What is an adrenaline rush? And why would anybody seek it? Adrenaline, aka epinephrine, is a hormone and neurotransmitter that prepares your body for action. This chemical is a stimulant that has a powerful effect, but only for a short period because it quickly degrades. Hence, its rush feeling reference.
Ever notice that tingling, flushing feeling that occurs when you’ve been momentarily unnerved without an actual need to respond. That’s an adrenaline rush.
Some seek an adrenaline rush for the increased feeling of invincibility. In some situations, suddenly feeling strong and aggressive is highly desirable. For instance, the rush of adrenaline could save your life or immensely contribute to your winning a sports competition. However, shooting too much adrenaline for too long can wear you down.
How can you naturally get an adrenaline rush? Release of adrenaline is triggered by some type of physical or mental stress. Some of the various ways you could potentially activate your ”fight or flight” rush is via fear, anger, hypoglycemia or a challenging situation. Of these, a challenging situation is likely the easiest, healthiest and keeps you out of jail or the psych ward. Albeit, certain challenges inherently include fear. Play it safe and avoid formulating a challenge that puts you at risk for a detour to an emergency room.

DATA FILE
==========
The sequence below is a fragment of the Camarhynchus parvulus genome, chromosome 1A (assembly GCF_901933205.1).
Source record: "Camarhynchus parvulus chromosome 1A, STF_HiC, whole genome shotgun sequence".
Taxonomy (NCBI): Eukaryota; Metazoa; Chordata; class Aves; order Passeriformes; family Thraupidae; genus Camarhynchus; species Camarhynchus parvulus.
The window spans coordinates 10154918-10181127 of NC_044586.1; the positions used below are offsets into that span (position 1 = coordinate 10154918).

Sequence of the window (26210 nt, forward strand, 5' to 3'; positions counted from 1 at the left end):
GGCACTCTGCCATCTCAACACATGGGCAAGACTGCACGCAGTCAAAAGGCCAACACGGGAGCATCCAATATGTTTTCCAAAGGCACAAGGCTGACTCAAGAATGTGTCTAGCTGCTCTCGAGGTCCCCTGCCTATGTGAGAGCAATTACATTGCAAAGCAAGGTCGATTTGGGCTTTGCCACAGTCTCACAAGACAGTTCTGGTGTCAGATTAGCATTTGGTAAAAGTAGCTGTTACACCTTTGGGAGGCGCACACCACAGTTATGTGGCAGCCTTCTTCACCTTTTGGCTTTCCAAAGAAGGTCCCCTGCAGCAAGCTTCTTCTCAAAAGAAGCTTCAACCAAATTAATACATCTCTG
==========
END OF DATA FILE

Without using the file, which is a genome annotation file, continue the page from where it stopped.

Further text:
Adrenaline Hormone Effects
Adrenaline has a potent and immediate effect on your sympathetic nervous system. Some of this hormone’s effects are:
- raises blood sugar
- boosts metabolism
- causes goose bumps
- accelerates heart rate
- dilates bronchi & pupils
- advances blood clotting
- stimulates heart muscle
- constricts blood vessels
- increases cardiac output
- escalates blood pressure
- decreases insulin release
- speeds up glycogen breakdown to glucose for quick muscle energy
- shunts blood flow to skeletal muscles, coronary arteries, liver & brain
All these adrenaline effects help support your body to do whatever it takes to reach safety.
Because of some its effects, adrenaline is synthetically made for use as treatment. A few of its uses include stimulating the heart, treating glaucoma, preventing excessive bleeding, combined with local anesthetic for longer lasting effect, opening airways during asthma attack, relieving allergic reaction caused hives symptoms and countering deadly effects of anaphylactic shock.
Concerned you may have an adrenaline problem? Addison’s disease is a health condition that can cause your adrenaline to be under produced. Whereas, pheochromocytoma, an adrenal gland tumor, can cause this hormone to be over excreted.